Evidence for the Crucifixion and Resurrection of Jesus Christ Examined through the Islamic Law
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SubjectJesus Christ--Islamic interpretations.
Christianity and other religions--Islam.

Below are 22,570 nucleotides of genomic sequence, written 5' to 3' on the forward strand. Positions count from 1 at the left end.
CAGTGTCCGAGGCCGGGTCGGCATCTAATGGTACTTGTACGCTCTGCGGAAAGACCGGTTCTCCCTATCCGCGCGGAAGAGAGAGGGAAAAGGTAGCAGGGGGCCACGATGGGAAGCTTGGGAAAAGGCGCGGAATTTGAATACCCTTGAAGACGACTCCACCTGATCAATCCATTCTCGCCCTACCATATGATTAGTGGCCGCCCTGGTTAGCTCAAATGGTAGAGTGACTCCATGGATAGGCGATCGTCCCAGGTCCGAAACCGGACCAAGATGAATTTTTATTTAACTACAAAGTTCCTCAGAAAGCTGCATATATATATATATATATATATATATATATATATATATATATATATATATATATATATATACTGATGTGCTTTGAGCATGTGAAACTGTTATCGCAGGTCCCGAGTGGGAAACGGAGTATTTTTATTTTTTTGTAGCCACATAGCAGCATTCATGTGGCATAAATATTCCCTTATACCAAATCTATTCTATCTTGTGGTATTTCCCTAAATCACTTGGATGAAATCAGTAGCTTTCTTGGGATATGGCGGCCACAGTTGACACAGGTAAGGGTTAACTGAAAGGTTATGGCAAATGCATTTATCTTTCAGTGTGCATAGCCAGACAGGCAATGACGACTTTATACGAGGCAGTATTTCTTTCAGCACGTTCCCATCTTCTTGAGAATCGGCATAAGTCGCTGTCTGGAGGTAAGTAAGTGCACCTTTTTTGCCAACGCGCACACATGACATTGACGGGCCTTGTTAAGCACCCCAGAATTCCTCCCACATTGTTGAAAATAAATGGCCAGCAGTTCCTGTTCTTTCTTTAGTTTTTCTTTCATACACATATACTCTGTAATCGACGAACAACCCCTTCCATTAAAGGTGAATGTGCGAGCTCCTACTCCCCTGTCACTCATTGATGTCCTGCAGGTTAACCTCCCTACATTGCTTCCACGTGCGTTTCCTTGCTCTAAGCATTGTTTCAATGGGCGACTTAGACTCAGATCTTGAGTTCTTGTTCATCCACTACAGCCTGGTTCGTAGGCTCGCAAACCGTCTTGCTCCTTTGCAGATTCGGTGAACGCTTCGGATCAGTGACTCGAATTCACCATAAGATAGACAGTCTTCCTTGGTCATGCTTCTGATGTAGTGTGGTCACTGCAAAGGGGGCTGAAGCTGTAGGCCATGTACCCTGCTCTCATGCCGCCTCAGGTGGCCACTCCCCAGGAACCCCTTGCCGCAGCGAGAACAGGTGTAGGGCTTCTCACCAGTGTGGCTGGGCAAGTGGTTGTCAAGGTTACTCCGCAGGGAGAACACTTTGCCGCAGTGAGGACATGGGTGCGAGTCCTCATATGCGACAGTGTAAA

This dissertation argues that evidence for the crucifixion and resurrection of Jesus Christ passes examination under the Islamic law of evidence. This is significant because Islam is the fastest growing religion in the world and the only great world religion whose sacred book expressly denies Jesus’s crucifixion and, by implication, his resurrection. Moreover, while secular laws are too unstable to evaluate evidence that entails eternal truths, Islamic law is to Muslims God-given, and thus authoritative and unchangeable. Vindicating Christian evidence through their sacred law should therefore be welcomed by Muslims as objective, trustworthy, and, importantly, respectful, particularly that polemics provoke Muslims, as Islam is their cherished identity rather than merely a set of beliefs. The above is addressed in chapter 1, which also highlights the privileged evidentiary position of Christianity among world religions. Chapter 2 sets the legal background by introducing the Islamic law, including its constituents, formation, features, and sanctity despite its inapplicability. Chapter 3 starts the examination process. The main types of Christian evidence recognized by Islamic law are live eyewitness testimony and confession. Available only in documentary form, the New Testament, they must be first authenticated as truly belonging to the Evangelists. When subjected to the same historiographical principles used to vindicate the fundamental sources of Islamic law, the Qur’ān and Sunna, the New Testament documents prove to be at least as authentic as the Qur’ān and significantly more authentic than the Sunna. Chapter 4 examines the eyewitness testimonies and shows that they satisfy the Islamic law requirements of number and integrity of witnesses, and the consistency of their testimonies. Confessions by former enemies provide powerful vindication to these testimonies. Chapter 5 provides further corroboration by expert testimony and circumstantial evidence such as the empty tomb, the origin of Christianity, archaeology, and the Christian influence on civilization.